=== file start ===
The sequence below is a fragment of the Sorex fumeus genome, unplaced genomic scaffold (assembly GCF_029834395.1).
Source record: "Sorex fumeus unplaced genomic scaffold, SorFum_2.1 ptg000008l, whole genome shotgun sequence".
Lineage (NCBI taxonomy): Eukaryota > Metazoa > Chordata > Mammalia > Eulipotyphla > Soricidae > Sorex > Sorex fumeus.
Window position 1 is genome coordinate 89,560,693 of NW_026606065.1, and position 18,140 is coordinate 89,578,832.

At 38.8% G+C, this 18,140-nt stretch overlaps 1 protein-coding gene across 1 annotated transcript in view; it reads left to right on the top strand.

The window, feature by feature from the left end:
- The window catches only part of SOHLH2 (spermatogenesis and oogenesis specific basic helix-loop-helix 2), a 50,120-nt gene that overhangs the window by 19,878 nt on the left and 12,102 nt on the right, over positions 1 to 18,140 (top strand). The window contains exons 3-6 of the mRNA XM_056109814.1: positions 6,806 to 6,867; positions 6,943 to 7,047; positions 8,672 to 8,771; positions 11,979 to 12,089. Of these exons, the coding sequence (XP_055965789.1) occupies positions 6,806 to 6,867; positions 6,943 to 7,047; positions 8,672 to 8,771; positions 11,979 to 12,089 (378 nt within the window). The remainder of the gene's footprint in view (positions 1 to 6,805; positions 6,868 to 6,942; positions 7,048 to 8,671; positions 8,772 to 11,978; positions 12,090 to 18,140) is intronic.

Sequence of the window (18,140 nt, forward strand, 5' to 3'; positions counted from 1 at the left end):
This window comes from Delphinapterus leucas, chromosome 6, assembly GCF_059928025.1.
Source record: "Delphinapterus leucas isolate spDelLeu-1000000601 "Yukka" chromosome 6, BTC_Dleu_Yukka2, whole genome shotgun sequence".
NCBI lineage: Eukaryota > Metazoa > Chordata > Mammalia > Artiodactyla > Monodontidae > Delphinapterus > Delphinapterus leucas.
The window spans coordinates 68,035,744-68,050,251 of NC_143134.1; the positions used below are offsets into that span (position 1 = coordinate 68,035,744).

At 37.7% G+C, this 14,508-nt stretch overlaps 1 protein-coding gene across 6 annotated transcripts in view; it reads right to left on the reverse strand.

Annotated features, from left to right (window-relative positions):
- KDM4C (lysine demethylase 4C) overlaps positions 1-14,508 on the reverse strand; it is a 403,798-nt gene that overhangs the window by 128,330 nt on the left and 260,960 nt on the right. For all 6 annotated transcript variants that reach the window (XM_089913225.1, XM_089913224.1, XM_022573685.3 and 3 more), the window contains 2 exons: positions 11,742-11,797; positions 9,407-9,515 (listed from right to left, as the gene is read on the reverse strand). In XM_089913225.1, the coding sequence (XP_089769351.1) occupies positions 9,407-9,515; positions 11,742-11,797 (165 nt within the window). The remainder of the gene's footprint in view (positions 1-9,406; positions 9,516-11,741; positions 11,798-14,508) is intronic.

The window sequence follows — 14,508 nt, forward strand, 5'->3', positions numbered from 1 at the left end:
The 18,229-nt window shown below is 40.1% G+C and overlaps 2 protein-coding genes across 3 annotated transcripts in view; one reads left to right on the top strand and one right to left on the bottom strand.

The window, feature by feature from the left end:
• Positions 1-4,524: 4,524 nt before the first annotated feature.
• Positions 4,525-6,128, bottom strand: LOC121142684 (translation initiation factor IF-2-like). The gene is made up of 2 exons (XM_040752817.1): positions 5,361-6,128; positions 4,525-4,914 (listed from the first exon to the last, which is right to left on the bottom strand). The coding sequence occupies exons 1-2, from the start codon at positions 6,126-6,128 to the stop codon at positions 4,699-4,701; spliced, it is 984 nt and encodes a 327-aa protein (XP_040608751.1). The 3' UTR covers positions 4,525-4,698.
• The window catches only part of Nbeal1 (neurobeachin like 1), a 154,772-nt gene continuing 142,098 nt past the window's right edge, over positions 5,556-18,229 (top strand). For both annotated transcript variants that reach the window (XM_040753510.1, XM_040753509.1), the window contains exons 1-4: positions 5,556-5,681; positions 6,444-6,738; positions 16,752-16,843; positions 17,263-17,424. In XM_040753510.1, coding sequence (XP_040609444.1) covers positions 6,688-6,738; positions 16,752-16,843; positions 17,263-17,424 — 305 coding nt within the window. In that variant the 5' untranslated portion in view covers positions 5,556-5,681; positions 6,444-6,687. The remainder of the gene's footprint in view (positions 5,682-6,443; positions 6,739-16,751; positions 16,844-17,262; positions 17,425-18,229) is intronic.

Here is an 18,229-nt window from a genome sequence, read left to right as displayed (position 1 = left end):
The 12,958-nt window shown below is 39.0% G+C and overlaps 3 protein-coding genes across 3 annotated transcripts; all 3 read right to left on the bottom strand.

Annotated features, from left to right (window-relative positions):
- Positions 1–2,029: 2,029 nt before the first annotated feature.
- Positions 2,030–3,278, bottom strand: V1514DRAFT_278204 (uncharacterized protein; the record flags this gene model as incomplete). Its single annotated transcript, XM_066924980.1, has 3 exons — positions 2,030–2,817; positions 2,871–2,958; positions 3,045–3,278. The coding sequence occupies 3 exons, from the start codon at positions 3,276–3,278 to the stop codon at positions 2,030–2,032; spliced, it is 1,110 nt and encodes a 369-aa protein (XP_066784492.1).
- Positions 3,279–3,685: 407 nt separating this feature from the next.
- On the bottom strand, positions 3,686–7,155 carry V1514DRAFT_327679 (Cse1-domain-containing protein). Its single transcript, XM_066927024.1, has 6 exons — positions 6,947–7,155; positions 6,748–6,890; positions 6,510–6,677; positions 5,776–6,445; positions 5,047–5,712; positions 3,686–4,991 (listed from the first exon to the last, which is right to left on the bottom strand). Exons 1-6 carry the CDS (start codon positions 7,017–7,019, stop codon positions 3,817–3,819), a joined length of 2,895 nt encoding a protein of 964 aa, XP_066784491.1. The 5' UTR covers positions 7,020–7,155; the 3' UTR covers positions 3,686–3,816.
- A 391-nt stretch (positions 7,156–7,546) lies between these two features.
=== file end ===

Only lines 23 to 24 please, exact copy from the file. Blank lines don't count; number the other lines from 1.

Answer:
The 12,958-nt window shown below is 39.0% G+C and overlaps 3 protein-coding genes across 3 annotated transcripts; all 3 read right to left on the bottom strand.

Annotated features, from left to right (window-relative positions):